On September 11, 2001, 2,996 people were killed and another 6,000 wounded in a coordinated attack on U.S. targets. It was a day of unimaginable tragedy – one few Americans will ever forget.
Incredibly, 142 Americans are now dying daily from opioid overdoses – a death toll the equivalent of a 9/11 event every three weeks.
Think about that fact…
A bipartisan commission established by President Trump to look into this public health crisis concluded last week that the President should declare a national state of emergency in response to the problem.
Is that a good idea?
What would that mean to the battle to stem the tide of this killer?
While hard to know exactly, a declaration of a national state of emergency might allow the government to remove barriers to treatment, including a federal rule that limits the number of Medicaid recipients who can receive residential addiction treatment.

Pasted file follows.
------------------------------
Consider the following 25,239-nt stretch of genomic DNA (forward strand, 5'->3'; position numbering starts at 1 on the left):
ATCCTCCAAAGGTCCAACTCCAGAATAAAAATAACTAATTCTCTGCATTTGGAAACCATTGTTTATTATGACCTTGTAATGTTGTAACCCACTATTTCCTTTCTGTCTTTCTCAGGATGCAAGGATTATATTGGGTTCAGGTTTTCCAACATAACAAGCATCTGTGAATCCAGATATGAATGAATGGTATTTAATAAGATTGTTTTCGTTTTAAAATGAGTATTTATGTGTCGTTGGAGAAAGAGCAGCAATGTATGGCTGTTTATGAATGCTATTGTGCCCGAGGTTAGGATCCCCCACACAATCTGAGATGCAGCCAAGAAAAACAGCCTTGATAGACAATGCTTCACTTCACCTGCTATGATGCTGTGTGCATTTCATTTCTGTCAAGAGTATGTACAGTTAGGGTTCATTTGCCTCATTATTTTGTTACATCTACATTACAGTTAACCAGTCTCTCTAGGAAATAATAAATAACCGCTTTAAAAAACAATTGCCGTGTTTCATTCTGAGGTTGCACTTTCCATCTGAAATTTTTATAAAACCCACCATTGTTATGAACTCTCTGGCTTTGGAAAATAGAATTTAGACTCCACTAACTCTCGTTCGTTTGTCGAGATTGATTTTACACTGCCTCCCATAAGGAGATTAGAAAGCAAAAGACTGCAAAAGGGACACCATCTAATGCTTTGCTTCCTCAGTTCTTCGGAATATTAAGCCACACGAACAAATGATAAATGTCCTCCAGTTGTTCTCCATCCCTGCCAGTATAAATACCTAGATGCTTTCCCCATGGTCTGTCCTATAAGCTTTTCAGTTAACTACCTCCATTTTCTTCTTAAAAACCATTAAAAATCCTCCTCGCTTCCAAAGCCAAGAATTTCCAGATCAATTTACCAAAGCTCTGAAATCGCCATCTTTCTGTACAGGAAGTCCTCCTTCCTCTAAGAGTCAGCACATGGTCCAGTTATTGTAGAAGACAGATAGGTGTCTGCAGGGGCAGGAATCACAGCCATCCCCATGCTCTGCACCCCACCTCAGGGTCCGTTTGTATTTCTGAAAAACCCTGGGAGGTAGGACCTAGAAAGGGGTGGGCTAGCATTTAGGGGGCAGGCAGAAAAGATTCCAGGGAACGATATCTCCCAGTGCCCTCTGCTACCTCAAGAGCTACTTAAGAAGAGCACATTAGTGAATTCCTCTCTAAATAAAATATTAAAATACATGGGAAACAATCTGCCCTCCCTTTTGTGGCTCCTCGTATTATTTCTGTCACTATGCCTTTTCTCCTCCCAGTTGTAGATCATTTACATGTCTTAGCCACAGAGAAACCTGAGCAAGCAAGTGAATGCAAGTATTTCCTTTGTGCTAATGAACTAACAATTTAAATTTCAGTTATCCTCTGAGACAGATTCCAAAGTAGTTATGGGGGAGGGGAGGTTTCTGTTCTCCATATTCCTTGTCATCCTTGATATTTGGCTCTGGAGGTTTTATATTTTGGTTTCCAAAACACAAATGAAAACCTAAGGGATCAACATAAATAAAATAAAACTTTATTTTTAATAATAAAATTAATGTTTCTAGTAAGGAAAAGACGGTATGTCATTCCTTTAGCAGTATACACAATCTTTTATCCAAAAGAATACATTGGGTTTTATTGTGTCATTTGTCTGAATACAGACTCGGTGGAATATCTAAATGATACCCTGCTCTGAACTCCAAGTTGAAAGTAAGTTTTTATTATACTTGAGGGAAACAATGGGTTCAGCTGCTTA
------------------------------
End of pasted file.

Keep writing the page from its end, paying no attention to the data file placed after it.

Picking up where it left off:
Declaring a national state of emergency might also help establish federal incentives to improve access to treatment, and it would allow the federal government to require physicians to undergo training in the proper use of opioid drugs.
Think about that last point for a moment…
The medical community has known for a decade that opioids are both dangerous and highly addictive. The companies that make these drugs have known these facts even longer – since the 1990s.
So it will take the declaration of a national emergency to get the medical profession to police its members, requiring that they learn how to use dangerous drugs they have been prescribing with reckless abandon for almost 20 years?
That, my friends, is outrageous.
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